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With so many new reports, many drivers are still reluctant to switch to electric cars.

The study was published at the COP26 Climate Summit in Glasgow, and is being described as a key factor in helping countries transition to EVs achieve zero zero targets.

However, despite the reservations, the UK Automotive Trade Unit has said that the increase in demand for EV will be the first victim of an internal combustion chamber before the sale of new gasoline and fuel fuels by 2030. .

New reports from the beginning of the second week of the COP26 Climate Conference show that there are many reasons why many drivers are still not convinced that electric cars are the way to go.

Drivers do not trust MPs to provide infrastructure.

According to a new study by the Royal Society of Chemistry (RSC), many drivers are reluctant to switch to electric vehicles altogether because they do not trust the government’s ability to provide the necessary infrastructure.

Local officials expressed concern that “there is a lack of consistent national strategic direction, a lack of vision for the future, and a lack of transparency in the role of officials in the delivery of EV payment infrastructure.”

A survey of 3,404 UK license holders found that nearly two-thirds (63 per cent) of politicians are unsure whether the government will be able to make a smooth transition of electric vehicles by the end of its term. Decades.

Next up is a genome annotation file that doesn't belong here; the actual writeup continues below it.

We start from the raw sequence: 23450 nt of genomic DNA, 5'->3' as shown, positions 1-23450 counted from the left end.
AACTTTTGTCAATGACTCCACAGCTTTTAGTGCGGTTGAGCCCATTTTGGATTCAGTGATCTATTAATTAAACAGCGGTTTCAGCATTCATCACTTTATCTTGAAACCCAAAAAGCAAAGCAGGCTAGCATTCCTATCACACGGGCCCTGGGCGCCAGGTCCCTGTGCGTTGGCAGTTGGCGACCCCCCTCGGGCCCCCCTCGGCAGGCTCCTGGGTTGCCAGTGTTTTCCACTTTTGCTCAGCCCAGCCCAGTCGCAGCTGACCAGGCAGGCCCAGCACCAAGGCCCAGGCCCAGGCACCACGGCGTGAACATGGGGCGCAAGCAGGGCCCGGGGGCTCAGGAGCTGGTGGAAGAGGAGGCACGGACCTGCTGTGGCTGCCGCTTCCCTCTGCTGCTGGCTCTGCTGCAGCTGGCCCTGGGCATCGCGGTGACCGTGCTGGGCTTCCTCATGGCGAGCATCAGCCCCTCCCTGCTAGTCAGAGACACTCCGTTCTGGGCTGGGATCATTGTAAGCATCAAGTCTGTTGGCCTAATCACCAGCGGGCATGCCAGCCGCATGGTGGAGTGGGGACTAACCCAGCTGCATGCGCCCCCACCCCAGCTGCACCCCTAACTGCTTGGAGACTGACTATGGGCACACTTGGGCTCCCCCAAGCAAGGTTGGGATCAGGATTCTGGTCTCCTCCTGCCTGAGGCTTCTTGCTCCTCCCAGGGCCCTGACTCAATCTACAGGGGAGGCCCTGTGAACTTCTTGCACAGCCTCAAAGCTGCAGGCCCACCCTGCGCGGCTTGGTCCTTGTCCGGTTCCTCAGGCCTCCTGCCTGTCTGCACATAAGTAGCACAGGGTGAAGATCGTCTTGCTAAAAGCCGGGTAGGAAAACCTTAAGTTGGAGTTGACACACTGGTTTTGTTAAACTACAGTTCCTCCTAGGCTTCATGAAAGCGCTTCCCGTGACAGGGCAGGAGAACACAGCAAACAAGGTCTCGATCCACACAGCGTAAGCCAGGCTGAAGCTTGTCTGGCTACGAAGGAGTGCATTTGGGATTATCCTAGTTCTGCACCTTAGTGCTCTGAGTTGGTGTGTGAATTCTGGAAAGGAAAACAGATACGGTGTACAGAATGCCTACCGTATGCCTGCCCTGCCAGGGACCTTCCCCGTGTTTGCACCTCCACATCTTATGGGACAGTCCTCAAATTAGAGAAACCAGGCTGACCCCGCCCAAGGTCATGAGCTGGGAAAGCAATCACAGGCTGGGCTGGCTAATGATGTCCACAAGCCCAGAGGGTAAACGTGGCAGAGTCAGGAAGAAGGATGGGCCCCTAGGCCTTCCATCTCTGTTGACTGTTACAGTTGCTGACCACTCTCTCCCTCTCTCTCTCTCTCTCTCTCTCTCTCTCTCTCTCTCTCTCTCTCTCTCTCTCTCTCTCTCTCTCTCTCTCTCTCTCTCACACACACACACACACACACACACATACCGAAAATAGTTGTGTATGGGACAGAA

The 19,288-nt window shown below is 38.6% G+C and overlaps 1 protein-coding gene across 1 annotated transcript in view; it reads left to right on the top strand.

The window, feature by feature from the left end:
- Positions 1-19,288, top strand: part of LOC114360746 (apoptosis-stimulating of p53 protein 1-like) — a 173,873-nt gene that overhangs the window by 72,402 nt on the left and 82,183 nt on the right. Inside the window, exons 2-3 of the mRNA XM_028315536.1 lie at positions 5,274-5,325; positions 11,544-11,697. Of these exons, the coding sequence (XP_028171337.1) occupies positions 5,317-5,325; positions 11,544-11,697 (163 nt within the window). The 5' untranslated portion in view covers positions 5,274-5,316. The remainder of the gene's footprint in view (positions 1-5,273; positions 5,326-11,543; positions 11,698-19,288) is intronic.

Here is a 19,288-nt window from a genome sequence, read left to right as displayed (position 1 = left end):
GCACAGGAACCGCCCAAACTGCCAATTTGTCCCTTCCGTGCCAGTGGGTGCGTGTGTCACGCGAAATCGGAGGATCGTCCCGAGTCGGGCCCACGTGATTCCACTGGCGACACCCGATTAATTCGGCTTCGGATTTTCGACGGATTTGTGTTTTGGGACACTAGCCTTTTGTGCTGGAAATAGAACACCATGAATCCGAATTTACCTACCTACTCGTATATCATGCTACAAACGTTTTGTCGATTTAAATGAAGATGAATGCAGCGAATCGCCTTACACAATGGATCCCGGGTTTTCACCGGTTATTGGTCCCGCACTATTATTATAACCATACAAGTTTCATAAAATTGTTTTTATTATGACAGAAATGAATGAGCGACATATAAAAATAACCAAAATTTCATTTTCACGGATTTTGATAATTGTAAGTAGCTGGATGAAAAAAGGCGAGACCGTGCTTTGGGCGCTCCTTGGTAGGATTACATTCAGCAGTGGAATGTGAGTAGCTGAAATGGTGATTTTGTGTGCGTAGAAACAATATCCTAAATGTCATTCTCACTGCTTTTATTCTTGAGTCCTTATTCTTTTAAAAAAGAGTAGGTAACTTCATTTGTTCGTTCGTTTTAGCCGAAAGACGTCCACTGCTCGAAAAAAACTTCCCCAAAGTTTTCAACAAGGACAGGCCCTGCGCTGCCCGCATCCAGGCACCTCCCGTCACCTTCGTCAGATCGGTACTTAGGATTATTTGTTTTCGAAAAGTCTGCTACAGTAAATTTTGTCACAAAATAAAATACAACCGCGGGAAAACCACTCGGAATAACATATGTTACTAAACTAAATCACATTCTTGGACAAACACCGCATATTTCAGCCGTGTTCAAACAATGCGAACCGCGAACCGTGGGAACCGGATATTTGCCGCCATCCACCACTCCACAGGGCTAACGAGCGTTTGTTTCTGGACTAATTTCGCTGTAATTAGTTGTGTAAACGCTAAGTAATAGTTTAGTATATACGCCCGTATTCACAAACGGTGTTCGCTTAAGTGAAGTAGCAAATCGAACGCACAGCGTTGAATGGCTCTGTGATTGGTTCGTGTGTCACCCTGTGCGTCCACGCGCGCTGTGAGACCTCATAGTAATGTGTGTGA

The report comes a day after a British company announced plans to set up 190,000 public billing points across the country by 2030, most of which will be backed by government subsidies.

The RSC survey said there was enough public reluctance to switch to electric motors, which could hamper lawmakers’ efforts to reduce air pollution, with more than a third (34 percent) saying they did not plan to buy a fully electric car. Over the next decade.

The main thing, however, is that half (46 percent) do not feel that they have enough information to make an informed decision about whether their next car or van will be fully electric.

The Royal Society of Chemistry (RSC) says one of the biggest obstacles for drivers is a lack of trust in their promise to provide a suitable charging infrastructure.

The Royal Society of Chemistry (RSC) says one of the biggest obstacles for drivers is a lack of trust in their promise to provide a suitable charging infrastructure.